Knee Osteotomy

The knee joint is formed by the lower end of the femur (thigh bone) and the upper end of the tibia (shin bone). The surfaces of the joint are covered by a smooth elastic tissue called cartilage. The cartilage allows the joint surfaces to glide smoothly and painlessly against each other. Damage to the cartilage and bone within the knee joint is called osteoarthritis. This can result from degeneration (wear and tear) or trauma (fractures and ligament injuries).

Patients who develop osteoarthritis of the knee joint can present with pain, stiffness, joint deformity and limping. This can sometimes be severe enough to affect daily mobility and one’s quality of life. The diagnosis of knee osteoarthritis is made after a thorough clinical assessment of the knee joint. X-rays and MRI scans are done to confirm the diagnosis. 

Patients with early osteoarthritis and mild symptoms may be treated non-surgically with a course of rehabilitation. However, patients with severe symptoms and advanced osteoarthritis are candidates for surgical treatment. In particular, patients who are relatively young and physically active may benefit from joint preservation surgery in the form of knee osteotomy.

Knee osteotomy (or bone-reshaping surgery) is used to improve the overall alignment and shape of the knee. This is useful in patients who have osteoarthritis mainly affecting one compartment of the knee that is associated with deformity or bowing of the knee. (See Figures below) Such surgery is usually performed under general anaesthesia and may take about 2 hours to perform. A 1-2 stay in hospital is usually required after the surgery and 4-6 weeks of crutch-assisted ambulation may be advised. ​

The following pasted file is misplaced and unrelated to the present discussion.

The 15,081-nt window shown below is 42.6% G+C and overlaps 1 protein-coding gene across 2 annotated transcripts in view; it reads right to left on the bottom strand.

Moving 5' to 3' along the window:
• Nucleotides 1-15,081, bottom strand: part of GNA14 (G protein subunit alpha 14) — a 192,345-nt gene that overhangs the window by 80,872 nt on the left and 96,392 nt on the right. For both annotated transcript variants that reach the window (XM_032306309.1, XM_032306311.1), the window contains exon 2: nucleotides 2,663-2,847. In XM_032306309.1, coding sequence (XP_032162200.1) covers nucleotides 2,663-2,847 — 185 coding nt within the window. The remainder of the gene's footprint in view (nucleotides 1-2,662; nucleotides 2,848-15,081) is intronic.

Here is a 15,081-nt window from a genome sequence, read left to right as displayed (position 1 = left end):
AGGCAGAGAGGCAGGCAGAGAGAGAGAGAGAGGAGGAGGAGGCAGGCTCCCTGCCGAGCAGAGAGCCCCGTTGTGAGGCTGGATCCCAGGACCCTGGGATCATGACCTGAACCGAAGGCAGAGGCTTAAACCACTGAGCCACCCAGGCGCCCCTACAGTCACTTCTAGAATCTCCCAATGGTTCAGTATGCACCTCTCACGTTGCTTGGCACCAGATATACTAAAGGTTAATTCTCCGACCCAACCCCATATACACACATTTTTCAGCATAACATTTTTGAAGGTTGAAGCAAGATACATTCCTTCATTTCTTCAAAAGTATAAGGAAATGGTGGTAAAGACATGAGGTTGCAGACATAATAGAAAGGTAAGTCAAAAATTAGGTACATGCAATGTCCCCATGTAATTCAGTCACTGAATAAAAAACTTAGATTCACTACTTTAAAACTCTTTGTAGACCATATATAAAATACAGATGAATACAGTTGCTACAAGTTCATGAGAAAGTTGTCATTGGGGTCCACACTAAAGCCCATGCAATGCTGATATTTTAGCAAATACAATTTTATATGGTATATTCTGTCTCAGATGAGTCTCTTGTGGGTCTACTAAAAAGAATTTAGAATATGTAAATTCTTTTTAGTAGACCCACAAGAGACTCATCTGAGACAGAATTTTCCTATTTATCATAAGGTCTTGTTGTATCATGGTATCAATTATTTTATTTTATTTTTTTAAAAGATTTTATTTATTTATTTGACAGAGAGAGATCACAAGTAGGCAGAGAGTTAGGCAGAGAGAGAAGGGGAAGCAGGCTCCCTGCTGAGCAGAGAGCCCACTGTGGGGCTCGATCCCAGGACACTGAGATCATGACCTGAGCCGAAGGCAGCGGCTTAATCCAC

The rehabilitation process after the surgery is generally supervised by a physiotherapist, and consists of progressive range of motion exercises, muscle strengthening exercises, and functional therapy. The whole rehabilitation process may last to 3-6 months following the procedure. The success rate of knee osteotomy surgery has been reported to be about 80-90%. The complications of this procedure include infection, damage to the blood vessels and nerves around the knee, and progression of the osteoarthritis in the knee.

For more information, please contact us.

 

The X-ray on the left shows a bowed right knee in which the mechanical forces in the limb are concentrated on the medial (or inner) compartment of the knee where there is severe osteoarthritis. The X-ray on the right has been done after the knee osteotomy and shows how the mechanical forces in the right limb have been shifted away from the medial (or inner) compartment of the knee as a result of the surgery.

Medial Compartment Osteoarthritis.png
Knee Osteotomy.png
 

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